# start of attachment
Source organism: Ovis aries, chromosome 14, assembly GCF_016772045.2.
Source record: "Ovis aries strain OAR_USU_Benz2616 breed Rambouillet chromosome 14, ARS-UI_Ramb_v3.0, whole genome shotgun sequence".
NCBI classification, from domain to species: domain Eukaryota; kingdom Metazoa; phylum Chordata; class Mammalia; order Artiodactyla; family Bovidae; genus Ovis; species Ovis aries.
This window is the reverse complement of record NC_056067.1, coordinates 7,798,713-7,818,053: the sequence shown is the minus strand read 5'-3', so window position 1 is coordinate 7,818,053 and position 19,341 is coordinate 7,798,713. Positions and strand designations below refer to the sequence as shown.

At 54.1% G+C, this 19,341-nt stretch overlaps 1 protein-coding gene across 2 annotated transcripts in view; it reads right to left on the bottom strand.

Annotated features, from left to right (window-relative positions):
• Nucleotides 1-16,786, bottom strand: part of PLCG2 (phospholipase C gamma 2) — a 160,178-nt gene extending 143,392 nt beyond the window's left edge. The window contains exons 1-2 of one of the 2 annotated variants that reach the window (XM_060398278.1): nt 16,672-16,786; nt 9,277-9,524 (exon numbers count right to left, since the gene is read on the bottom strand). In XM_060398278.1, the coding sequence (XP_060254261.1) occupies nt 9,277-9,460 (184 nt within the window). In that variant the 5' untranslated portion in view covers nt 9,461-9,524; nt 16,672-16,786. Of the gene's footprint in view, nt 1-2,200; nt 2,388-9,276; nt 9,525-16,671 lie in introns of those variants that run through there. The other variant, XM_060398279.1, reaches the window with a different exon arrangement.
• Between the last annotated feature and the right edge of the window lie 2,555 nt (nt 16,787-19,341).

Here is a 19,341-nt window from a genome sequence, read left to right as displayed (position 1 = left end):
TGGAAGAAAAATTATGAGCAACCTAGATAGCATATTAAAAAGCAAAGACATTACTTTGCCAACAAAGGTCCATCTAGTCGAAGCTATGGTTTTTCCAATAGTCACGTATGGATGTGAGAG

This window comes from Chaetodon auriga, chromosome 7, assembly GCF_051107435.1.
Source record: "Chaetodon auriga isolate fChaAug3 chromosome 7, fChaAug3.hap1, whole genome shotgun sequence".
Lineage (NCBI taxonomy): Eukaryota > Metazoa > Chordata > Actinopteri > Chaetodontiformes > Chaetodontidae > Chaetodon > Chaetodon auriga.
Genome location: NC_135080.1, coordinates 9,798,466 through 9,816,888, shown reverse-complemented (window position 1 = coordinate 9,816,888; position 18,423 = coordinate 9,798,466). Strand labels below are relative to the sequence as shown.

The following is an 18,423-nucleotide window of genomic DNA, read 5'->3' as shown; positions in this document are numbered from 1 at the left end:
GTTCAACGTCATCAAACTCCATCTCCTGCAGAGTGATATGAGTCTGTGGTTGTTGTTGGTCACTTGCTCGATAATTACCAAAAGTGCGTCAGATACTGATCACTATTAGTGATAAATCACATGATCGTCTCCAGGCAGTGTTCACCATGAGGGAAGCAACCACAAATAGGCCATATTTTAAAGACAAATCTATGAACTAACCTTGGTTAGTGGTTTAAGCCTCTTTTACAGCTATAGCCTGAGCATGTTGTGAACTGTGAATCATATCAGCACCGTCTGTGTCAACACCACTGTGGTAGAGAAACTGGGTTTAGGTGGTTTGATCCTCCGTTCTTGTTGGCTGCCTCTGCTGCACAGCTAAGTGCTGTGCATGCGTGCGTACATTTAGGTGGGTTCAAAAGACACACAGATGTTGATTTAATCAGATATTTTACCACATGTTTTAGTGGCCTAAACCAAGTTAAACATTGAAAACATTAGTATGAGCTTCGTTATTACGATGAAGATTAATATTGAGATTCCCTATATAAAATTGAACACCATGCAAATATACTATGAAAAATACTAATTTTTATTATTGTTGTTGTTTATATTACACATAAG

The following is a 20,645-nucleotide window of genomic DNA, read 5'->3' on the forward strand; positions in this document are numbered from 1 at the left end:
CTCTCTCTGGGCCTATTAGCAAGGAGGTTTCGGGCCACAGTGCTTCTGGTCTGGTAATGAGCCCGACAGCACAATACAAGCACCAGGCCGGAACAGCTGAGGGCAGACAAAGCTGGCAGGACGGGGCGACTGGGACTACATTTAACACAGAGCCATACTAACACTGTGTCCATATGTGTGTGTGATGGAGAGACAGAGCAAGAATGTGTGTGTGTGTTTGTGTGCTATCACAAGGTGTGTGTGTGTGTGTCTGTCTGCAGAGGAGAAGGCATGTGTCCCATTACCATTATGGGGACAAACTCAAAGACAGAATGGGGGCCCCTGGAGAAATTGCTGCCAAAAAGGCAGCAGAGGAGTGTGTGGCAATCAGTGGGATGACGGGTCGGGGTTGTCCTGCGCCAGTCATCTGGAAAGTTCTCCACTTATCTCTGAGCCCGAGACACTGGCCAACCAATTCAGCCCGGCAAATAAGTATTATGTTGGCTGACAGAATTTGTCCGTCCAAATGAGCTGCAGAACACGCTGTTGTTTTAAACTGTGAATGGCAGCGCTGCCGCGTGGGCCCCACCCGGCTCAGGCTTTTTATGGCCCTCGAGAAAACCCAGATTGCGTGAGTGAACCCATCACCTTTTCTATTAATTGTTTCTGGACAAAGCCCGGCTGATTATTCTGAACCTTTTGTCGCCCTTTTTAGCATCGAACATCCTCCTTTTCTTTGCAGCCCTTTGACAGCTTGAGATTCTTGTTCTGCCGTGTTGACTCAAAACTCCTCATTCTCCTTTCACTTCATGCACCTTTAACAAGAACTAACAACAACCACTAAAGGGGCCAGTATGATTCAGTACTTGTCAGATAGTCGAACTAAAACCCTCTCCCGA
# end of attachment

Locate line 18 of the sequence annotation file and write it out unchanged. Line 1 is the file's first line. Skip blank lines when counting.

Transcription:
CTCTCTCTGGGCCTATTAGCAAGGAGGTTTCGGGCCACAGTGCTTCTGGTCTGGTAATGAGCCCGACAGCACAATACAAGCACCAGGCCGGAACAGCTGAGGGCAGACAAAGCTGGCAGGACGGGGCGACTGGGACTACATTTAACACAGAGCCATACTAACACTGTGTCCATATGTGTGTGTGATGGAGAGACAGAGCAAGAATGTGTGTGTGTGTTTGTGTGCTATCACAAGGTGTGTGTGTGTGTGTCTGTCTGCAGAGGAGAAGGCATGTGTCCCATTACCATTATGGGGACAAACTCAAAGACAGAATGGGGGCCCCTGGAGAAATTGCTGCCAAAAAGGCAGCAGAGGAGTGTGTGGCAATCAGTGGGATGACGGGTCGGGGTTGTCCTGCGCCAGTCATCTGGAAAGTTCTCCACTTATCTCTGAGCCCGAGACACTGGCCAACCAATTCAGCCCGGCAAATAAGTATTATGTTGGCTGACAGAATTTGTCCGTCCAAATGAGCTGCAGAACACGCTGTTGTTTTAAACTGTGAATGGCAGCGCTGCCGCGTGGGCCCCACCCGGCTCAGGCTTTTTATGGCCCTCGAGAAAACCCAGATTGCGTGAGTGAACCCATCACCTTTTCTATTAATTGTTTCTGGACAAAGCCCGGCTGATTATTCTGAACCTTTTGTCGCCCTTTTTAGCATCGAACATCCTCCTTTTCTTTGCAGCCCTTTGACAGCTTGAGATTCTTGTTCTGCCGTGTTGACTCAAAACTCCTCATTCTCCTTTCACTTCATGCACCTTTAACAAGAACTAACAACAACCACTAAAGGGGCCAGTATGATTCAGTACTTGTCAGATAGTCGAACTAAAACCCTCTCCCGA